Some gray hairs are usually found, even in young children if carefully looked for; diffuse graying of the hair may continue to increase slightly through adolescence but is no more than normally progressive thereafter.

The facial skin tends to become atrophic and sclerodermoid in adolescence; atrophic areas resembling large varicella scars may appear.

The ears tend to become inelastic.

The wasted face, the scattered gray hairs, the oculocutaneous telangiectasia, and the stooped posture give the older children an appearance of premature aging.

Chronic seborrheic blepharitis is frequent, stimulating in association with the ocular telangiectasia, a blepharoconjunctivitis.

Pigmentary changes were frequent, occurring in a mottled pattern of hyperpigmentation and hypopigmentation with cutaneous atrophy and telangiectasia, similar to the poikiloderma seen in scleroderma, advanced actinodermatitis, or radiodermatitis, and in premature aging. [39]

Other skin changes include the following:

  • Café au lait spots, usually single, but sometimes multiple [40]

  • Frequent hyperpigmented macules resembling large freckles

  • Occasional vitiligo

  • Cutaneous granulomas: These noninfectious findings may precede the diagnosis of this immunodeficiency disorder and two others—combined variable immunodeficiency and severe combined immunodeficiency. [41, 42] These granulomas were evident clinically as red-brownish nodules and infiltrated ulcerative plaques, often evident on the face and limbs. [43] These granulomas have been linked with rubella as a complicating infection. [44]

Seborrheic dermatitis; keratosis pilaris; common warts; and, in female patients, hirsutism of the arms and the legs are also frequently found. Multiple senile keratoses and basal cell carcinomas of the face have been reported in patients in their 20s.

Patients with ataxia-telangiectasia have an elevated incidence of cancers, approximately 100-fold in comparison to the general population. In children, more than 85% of neoplasm cases are acute lymphocytic leukemia or lymphoma. In adults with ataxia-telangiectasia, solid tumors are more frequent. [26]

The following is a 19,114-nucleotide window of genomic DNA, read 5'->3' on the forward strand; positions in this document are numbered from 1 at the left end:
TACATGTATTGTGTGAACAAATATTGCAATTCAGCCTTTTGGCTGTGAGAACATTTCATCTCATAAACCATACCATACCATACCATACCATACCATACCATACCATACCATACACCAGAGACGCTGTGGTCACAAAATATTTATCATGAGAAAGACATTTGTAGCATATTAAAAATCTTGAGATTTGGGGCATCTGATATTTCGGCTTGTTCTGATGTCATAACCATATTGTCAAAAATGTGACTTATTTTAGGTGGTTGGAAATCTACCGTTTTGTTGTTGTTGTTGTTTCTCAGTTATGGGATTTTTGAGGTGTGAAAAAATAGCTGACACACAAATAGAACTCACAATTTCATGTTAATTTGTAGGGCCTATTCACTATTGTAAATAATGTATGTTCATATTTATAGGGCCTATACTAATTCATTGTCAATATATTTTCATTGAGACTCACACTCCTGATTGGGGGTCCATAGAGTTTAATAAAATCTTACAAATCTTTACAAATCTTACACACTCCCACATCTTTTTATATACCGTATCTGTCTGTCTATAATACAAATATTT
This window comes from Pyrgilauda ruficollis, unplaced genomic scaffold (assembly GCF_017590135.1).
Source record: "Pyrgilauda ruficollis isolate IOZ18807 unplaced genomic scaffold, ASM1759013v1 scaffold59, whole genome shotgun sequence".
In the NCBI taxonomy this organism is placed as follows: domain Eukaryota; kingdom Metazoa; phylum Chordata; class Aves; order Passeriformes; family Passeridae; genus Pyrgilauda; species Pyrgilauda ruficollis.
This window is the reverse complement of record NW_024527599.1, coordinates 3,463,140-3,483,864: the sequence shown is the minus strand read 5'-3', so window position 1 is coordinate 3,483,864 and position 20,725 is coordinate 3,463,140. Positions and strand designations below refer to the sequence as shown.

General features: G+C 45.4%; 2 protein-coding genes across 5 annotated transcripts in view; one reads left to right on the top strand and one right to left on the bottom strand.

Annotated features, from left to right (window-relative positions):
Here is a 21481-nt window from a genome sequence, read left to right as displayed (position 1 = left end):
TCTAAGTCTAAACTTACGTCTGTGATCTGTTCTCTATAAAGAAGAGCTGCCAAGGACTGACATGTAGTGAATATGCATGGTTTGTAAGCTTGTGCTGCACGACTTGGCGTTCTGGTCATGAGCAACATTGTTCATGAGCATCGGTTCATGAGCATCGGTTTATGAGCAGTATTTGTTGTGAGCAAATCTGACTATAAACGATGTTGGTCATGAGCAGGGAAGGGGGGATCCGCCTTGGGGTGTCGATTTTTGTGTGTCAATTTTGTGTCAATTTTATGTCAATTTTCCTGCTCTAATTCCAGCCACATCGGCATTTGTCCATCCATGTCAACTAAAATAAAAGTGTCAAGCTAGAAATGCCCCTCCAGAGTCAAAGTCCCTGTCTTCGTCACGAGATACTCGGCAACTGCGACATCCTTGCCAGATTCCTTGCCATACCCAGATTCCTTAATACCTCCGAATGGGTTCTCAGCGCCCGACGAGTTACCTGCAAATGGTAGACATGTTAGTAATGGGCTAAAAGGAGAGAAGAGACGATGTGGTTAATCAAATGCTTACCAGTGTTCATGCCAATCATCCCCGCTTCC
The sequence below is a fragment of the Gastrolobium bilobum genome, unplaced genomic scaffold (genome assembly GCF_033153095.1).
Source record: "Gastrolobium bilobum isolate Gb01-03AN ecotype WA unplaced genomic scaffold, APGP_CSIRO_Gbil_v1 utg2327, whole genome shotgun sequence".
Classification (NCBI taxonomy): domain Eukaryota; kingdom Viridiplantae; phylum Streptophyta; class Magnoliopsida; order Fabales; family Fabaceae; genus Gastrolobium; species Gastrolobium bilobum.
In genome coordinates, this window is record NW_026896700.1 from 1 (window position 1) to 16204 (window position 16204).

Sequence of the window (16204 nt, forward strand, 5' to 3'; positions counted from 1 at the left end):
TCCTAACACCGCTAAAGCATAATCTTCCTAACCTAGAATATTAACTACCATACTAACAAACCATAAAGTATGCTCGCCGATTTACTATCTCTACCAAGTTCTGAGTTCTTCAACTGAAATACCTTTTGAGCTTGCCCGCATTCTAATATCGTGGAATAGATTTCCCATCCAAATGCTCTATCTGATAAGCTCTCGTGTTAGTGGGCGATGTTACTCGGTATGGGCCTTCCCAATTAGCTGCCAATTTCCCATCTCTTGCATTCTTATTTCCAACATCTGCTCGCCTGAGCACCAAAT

Lymphoid malignancies in ataxia-telangiectasia are of both B-cell and T-cell origin and include non-Hodgkin lymphoma, Hodgkin lymphoma, and several forms of leukemia. The outcome of Hodgkin disease in patients with ataxia-telangiectasia is worse than in the general population due to advanced disease stage, coexisting chronic lung disease, or frequent application of insufficient doses of chemotherapy. [45] At autopsy, non-Hodgkin lymphoma accounted for approximately 40% of neoplasms detected, leukemias about 20%, and Hodgkin lymphomas about 10%. The increased frequency of lymphoid tumors in ataxia-telangiectasia could possibly be accounted for by a defect in immune surveillance as part of the underlying immunodeficiency; however, the picture is more complex as malignancies are not confined to the lymphoid system.

Hecht and Hecht, in an analysis of 108 patients with ataxia-telangiectasia with 119 neoplasms, reported that 31 (26%) of these were solid tumors varying in the type and the location. [46] Solid tumors include stomach cancer, breast cancer, medulloblastoma, basal-cell carcinoma, ovarian dysgerminoma, hepatoma, uterine leiomyoma, parotid gland cancer, and thyroid cancer. [47, 48] Brain tumors reported in ataxia-telangiectasia patients include medulloblastomas, multiform glioblastomas, and pilocytic astrocytomas. [49] Determination of subsequent risk in patients with ataxia-telangiectasia diagnosed with one type of neoplasm revealed that approximately 25% of patients with solid tumors subsequently developed non-Hodgkin lymphoma or leukemia. A very low risk of subsequent neoplasms existed when the first tumor was lymphoid in origin.

Genetic polymorphism of the ATM gene also plays an important role in the development of lung cancer. As documented by Kim et al, subjects with the A allele at the site (IVS62+60G→A) have a significantly higher risk of lung cancer than those with the G allele. [50]

Retardation of somatic growth with significant dwarfing is observed in a large proportion of the patients. The heights and weights of children aged 4-7 years are typically at the 10th percentile by adolescence. Only an exceptional patient with ataxia-telangiectasia achieves somatic growth at the 50th percentile or beyond. Patients with ataxia-telangiectasia who develop normal puberty are the ones most likely to achieve somatic growth within the normal range.

The stunting of growth is not well understood. Chronic sinopulmonary disease may be a contributing factor, but stunting of growth also occurs in its absence. Other factors may include the hypogonadism typical of ataxia-telangiectasia and the thymic dysplasia. Endocrine studies performed on a number of patients give no evidence of hypothyroidism or hypopituitarism.

Other likely unrelated cutaneous disorders, including acneiform eruptions, may occur in affected children. [51]